Foxing Wants the Ladies "to Swoon" and Fellas to "Pump Their Clenched Fists"

Triple Crown Records-signed band Foxing has quite the busy schedule ahead of them. Aside from a nationwide tour, the band releases their debut full-length The Albatross on May 27. The band will even be making a visit to Pines' recording studio-rock club Talent Farm tonight.

The St. Louis band consists of members Conor Murphy (vocals, trumpet), Josh Coll (bass), Ricky Sampson (guitar), Jon Hellwig (drums) and Eric Hudson (guitar). Out of the five talented dudes, we spoke to Josh who explained the genre "post-prickly," what the haunting video concept behind "Rory" is, and the cool cameo the band's song has in a remastered Garden State. Just kidding about the last part -- Josh seems to have a rambunctious sense of humor. But hey, we don't blame him. Who wouldn't want a shout out from the Black Swan herself?

See also: Seahaven Says, "A Lot of Things Changed," but "We're on Our Way"

New Times: Your genre is described on Facebook as "post-prickly." Can you elaborate on that?

Josh Coll: That genre tag means nothing; it sounded funny in my head and didn't put much thought to it. I need to update that; there is nothing prickly about us. We are softer than owl pellets.

Your debut LP The Albatross comes out this week on Triple Crown Records. How have you guys been promoting it?

(jokingly) Fox Searchlight Pictures is distributing a digitally remastered version of Zach Braff's opus, Garden State, in which Natalie Portman's character shows Braff a song from our album instead of the Shins.

You're performing at the Talent Farm with Seahaven. How does their style of music mesh with yours?

We are both on separate paths, but there are traces of commonality in what we do. I think sonically, both bands have a love for pretty tones and enveloping soundscapes.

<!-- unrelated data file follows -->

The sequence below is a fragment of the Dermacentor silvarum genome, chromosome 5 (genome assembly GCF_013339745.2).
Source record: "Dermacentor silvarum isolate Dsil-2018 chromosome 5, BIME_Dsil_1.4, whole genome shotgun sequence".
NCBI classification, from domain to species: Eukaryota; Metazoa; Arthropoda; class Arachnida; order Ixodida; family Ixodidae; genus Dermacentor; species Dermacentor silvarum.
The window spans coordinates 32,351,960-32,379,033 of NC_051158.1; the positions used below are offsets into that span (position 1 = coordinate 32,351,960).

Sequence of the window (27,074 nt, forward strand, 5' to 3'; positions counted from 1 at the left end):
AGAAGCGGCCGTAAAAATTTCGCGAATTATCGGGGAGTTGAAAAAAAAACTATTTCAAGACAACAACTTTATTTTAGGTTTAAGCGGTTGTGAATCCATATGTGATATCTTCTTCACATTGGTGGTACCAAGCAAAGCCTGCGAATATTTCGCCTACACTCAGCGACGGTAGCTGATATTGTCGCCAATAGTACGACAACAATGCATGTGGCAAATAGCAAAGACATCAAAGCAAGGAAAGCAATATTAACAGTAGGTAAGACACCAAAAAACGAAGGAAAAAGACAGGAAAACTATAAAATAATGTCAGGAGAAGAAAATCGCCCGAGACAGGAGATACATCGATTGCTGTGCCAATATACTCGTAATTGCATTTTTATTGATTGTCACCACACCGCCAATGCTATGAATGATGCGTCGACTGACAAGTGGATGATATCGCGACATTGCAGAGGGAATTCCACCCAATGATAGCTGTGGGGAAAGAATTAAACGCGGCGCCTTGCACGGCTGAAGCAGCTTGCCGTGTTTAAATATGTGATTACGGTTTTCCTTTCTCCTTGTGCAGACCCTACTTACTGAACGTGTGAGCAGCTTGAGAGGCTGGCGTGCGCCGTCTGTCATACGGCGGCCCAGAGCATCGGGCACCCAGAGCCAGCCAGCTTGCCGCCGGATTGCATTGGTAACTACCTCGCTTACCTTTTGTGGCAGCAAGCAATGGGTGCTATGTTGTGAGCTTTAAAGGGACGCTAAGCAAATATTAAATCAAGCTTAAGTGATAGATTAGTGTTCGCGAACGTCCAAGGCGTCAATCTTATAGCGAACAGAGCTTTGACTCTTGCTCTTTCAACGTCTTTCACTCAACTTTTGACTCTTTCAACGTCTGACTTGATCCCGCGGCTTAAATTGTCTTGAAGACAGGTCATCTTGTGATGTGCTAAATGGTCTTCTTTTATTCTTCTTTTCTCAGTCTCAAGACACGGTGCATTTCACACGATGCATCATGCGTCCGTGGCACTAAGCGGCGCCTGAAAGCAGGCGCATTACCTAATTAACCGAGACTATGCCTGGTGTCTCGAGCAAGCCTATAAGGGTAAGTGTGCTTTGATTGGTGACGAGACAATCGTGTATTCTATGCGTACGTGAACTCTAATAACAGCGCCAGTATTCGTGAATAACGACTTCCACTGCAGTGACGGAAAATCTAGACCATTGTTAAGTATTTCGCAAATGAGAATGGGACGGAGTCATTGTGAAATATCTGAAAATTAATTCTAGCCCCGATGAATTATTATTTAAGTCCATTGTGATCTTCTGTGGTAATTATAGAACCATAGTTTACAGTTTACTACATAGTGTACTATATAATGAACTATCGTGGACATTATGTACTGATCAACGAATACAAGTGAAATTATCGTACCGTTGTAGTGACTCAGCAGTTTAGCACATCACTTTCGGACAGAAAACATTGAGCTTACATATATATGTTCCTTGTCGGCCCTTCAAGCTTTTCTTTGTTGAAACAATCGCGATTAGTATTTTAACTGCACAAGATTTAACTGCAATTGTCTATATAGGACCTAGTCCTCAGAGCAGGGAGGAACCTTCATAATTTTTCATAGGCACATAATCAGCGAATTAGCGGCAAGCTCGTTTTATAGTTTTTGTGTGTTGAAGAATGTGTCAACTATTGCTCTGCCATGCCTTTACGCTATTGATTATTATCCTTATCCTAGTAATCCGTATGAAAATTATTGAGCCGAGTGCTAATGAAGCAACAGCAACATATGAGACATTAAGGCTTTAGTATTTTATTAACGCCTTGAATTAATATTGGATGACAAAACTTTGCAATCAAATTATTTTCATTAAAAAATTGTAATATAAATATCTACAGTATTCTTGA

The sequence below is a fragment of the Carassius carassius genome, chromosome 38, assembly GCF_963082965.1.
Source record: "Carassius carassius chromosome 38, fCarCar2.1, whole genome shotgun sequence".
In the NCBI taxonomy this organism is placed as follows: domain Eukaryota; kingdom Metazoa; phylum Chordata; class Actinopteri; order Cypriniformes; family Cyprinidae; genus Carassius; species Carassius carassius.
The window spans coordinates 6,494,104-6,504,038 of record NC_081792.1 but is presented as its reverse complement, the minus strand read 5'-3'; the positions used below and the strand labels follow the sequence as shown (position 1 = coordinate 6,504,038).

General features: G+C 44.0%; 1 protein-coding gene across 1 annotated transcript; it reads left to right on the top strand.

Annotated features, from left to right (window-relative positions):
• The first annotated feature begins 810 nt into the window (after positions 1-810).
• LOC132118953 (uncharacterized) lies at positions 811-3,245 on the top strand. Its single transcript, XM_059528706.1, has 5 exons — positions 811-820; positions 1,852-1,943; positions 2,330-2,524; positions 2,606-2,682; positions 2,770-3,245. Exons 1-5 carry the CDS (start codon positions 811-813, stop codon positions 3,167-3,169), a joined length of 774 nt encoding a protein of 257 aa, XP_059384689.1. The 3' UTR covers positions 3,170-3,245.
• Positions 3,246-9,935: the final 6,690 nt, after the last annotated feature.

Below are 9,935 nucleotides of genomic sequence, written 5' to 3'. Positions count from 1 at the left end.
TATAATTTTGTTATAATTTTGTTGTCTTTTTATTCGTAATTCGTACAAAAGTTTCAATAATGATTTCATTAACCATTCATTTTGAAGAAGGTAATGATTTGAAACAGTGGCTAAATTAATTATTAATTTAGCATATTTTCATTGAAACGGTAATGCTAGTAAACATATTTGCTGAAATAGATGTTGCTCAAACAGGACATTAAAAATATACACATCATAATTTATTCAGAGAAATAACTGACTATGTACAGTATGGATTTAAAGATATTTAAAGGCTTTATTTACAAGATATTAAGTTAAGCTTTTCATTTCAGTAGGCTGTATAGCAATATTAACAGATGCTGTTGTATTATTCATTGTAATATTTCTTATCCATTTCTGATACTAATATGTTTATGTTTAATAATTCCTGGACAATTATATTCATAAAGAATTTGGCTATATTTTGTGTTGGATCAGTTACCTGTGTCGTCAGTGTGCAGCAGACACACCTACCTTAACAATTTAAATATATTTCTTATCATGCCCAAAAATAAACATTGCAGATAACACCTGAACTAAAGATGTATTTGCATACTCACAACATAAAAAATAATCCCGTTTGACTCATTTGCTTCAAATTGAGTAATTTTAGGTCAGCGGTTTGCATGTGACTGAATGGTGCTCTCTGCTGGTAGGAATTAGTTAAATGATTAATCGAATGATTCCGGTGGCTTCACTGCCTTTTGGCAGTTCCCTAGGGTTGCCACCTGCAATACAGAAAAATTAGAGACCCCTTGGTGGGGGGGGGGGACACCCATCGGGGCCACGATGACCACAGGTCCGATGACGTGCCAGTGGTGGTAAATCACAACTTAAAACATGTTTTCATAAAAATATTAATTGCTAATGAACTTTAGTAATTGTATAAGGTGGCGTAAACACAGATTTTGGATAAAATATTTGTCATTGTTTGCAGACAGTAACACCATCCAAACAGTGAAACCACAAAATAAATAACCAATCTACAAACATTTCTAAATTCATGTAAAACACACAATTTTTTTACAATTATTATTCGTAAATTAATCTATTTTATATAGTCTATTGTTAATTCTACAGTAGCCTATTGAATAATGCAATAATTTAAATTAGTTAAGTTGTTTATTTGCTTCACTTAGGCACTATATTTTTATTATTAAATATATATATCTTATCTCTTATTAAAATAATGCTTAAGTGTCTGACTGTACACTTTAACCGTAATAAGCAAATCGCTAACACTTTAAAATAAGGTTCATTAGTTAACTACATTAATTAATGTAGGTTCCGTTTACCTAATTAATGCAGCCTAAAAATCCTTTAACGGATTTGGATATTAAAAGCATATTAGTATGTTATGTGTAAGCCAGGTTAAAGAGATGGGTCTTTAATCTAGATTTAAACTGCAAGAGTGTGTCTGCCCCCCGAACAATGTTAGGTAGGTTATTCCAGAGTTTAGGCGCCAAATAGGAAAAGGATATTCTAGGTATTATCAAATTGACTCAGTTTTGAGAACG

Honestly, you would have to ask people attending the shows whether or not our bands are complementary in a live setting. I think we mesh well together. The dudes in the band are all hardbody babes, and we are are mountain trolls, so in that sense, we make them look better, which is sometimes the role of the opening band. We are a hand-grenade standing next to a 10.

Your music video for "Rory" has a very unique, haunting concept. Can you explain the meaning behind it?

We collaborate with a few friends on our music videos. I wrote the treatment for the video while we were on tour last summer. We were driving through New England, which in the summertime is such a beautiful area of the country.

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Simply put, I just had the idea of kids playing in the woods, however, the game they were playing straddled the line between innocent with occult overtones. I wanted the viewer to feel a sense of unease in regards to whether or not the little girls were playing or actually had the intention of harming the boy. I suppose it's the idea of savagery and innocence being forced into contrast.

You guys are from St. Louis. Does your city have an influence on your music at all?

Maybe only in the sense that landlocked states can often times feel vastly isolated. In the early 20th century, St. Louis was poised to be the New York City of the Midwest, now it is a wasteland crippled by corruption and segregation.

We love our city, but we aren't necessarily influenced by it. We are, however, influenced by the Midwest as a whole.

What song stands out the most to you guys (or each of you) and for what reason?

Whatever song makes the ladies swoon and the fellas pump their clenched fists.

Pitchfork said you guys are "trying to provoke and prod the listener, pushing the genre and themselves to places both might not be ready to go just yet." That "Rory" "feels like the goddamn apocalypse." What do you think about that?

I suppose "Rory" is a pretty doomsday type track; Deep Impact meets The Day After Tomorrow.

We didn't set out to make a challenging record -- we wanted to make an honest piece of work that properly represented a period of time. At the same time, we don't pander or write broad stroke pop music in order to be relatable to everyone. These songs are about our lives, our own failures, and people that are in our still currently in worlds. We write for our own approval, first and foremost. We want people to like what we do, but in all honestly, the rest is of no concern to me.

If that mentality is really that poking and prodding to people, then I suppose we have a subversive approach. At the end of the day I guess if Pitchfork says it, it is the word. So it was written; blessed be.

Seahaven with Adventures, Foxing, and Van Gogh Sky, 6 p.m., Friday, May 23, at the Talent Farm, 20911 Johnson St., #111, Pembroke Pines. Tickets $12 at the door and $13.50 in advance. Visit thetalentfarm.com.

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